Impact investing, the practice of leveraging private capital for social and environmental gains by making investments that produce social and environmental returns in addition to financial returns, has gained significant steam in the last several years. It has also begun to make inroads into the investment and mission strategies of faith-based institutions and investors.
For millennia, faith traditions have been innovating, adapting worship, theology, and social engagement to bring God to the people of different eras in a changing world and to meet the social needs of the times. Yet how rarely we talk about innovation as faith communities. We tend to consider it a value and expertise of the business or technology sectors, sectors we also tend to view with some skepticism. But the world is changing more rapidly than ever before, and the challenges driving social needs today are becoming more complex. We can’t afford not to talk about this. And, well, innovate accordingly.
Burke’s movement went viral last year when #metoo caught fire on social media. Few may know or suspect that like many social movements before it, this one, too, emerges from the vision of a faith-rooted leader. Few may also be aware of the systemic change work at its core - empowering survivors to lead change in ending sexual violence. Burke calls it “empowerment through empathy.” When the hashtag becomes an artifact in social media memory, that hard work will continue as it started, quietly and powerfully in the efforts of survivor leaders to eradicate sexual violence.
We are living through a tectonic shift in power dynamics. With the evolution of digital technology and globalization, people all over the world have access to information and opportunity at an unprecedented scale. The promise and potential of a world where power can no longer be monopolized by an elite few is thrilling for the possibilities it creates for greater equality. But what might be lost in the process? In the era of networks, do institutions still have a role to play? Greg Jones at Duke Divinity School has been exploring the potential of Christian social innovation and the questions it surfaces.
Understanding available assets is the first step to opening up new opportunities for innovation. Technology continually makes mapping of such assets easier at scale, putting critical data at our fingertips. And speaking of scale, the Catholic Church is one of the largest private landowners in the world. Recognizing the latent potential in this massive resource, Molly Burhans is leveraging new technology to map the land assets of the Catholic Church and create new ways to channel them for social good. Read more about her bold work in this article from The Boston Globe.
Baltimore pastor Rev. Heber Brown is sparking a movement with his Black Church Security Network, an initiative he started after seeking to do "something beyond prayer" to support his community members wrestling with health and diet issues. Rev. Brown is engaging churches in planting fresh produce on their own land as well as connecting them to black farmers, ultimately seeking to position churches to further equity in the food system.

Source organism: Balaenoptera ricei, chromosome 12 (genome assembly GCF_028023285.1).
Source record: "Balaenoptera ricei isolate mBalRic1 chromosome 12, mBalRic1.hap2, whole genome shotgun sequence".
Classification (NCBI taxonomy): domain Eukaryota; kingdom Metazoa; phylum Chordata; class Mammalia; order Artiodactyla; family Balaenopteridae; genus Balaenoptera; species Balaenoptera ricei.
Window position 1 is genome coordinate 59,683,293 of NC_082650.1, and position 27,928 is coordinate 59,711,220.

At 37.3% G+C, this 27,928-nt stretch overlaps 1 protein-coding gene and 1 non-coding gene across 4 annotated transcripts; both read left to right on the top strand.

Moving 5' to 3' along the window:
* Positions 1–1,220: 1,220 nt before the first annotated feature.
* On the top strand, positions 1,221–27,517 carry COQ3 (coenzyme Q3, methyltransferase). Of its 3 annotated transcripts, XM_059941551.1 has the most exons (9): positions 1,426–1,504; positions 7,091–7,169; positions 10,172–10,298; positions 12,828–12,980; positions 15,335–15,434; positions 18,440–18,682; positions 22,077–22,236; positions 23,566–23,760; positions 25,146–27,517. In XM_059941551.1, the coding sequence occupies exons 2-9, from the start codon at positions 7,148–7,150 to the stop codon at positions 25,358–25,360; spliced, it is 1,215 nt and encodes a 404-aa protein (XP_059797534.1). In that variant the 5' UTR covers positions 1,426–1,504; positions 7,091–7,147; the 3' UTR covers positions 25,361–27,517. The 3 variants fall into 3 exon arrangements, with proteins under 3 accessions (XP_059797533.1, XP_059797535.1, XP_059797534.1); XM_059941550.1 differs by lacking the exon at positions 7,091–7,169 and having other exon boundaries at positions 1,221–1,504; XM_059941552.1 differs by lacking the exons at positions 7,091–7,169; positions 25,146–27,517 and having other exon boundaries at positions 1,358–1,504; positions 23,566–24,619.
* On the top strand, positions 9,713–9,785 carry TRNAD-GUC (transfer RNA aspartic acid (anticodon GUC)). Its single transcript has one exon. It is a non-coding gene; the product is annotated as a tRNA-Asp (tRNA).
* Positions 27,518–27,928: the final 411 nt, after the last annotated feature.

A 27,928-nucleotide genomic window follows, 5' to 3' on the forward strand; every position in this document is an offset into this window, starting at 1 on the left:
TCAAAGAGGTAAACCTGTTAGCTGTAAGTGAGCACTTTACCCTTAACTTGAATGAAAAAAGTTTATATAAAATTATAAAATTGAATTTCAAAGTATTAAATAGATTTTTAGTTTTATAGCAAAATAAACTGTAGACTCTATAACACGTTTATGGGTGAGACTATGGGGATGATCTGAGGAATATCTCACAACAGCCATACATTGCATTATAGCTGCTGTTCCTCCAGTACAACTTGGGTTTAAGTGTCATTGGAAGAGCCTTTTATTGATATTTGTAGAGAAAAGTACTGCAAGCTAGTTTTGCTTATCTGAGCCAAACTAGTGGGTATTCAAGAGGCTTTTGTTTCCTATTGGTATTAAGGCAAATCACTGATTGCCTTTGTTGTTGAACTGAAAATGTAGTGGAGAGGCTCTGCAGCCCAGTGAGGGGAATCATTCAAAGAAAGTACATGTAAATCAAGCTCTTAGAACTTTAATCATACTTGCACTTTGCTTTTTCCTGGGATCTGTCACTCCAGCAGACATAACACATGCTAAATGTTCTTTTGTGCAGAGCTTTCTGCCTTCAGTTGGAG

Faith communities have often stepped in when government welfare systems fail to support people in need. The role and responsibility of government in social welfare is a worthy and critical debate. But what happens if we engage faith communities to collectively create a solution rather than just react to system failures. In the case of Safe Families for Children, you get an alternative to the perpetually troubled foster care system for temporary family separation situations. Read this story from Forbes.com to learn more.
Crisis migration caused by violence and persecution has sparked a wave of new ideas and approaches as the world seeks to respond to the challenge of a growing global population of forcibly displaced persons and refugees - over 65 million persons according to UNHCR. This story from the National Catholic Reporter discusses a recent report released by FADICA (Foundations and Donors Interested in Catholic Activities), which looks at how Catholic groups are using social innovation approaches to address this challenge. The report illustrates how a 2,000-year-old institution like the Catholic Church can connect tradition with innovation to bring new ideas to bear on today's global challenges. Spoiler alert: Catholic sisters are driving much of the innovation.
Urban faith institutions often find themselves on the front lines of issues of homelessness and affordable housing in their communities. This story from Faith and Leadership about the innovative work of a congregation in Detroit shows how an asset-based perspective can change the focus from reacting to a need to creating a transformative solution. Stay tuned for more stories of how faith institutions are reimagining their role in the housing sector.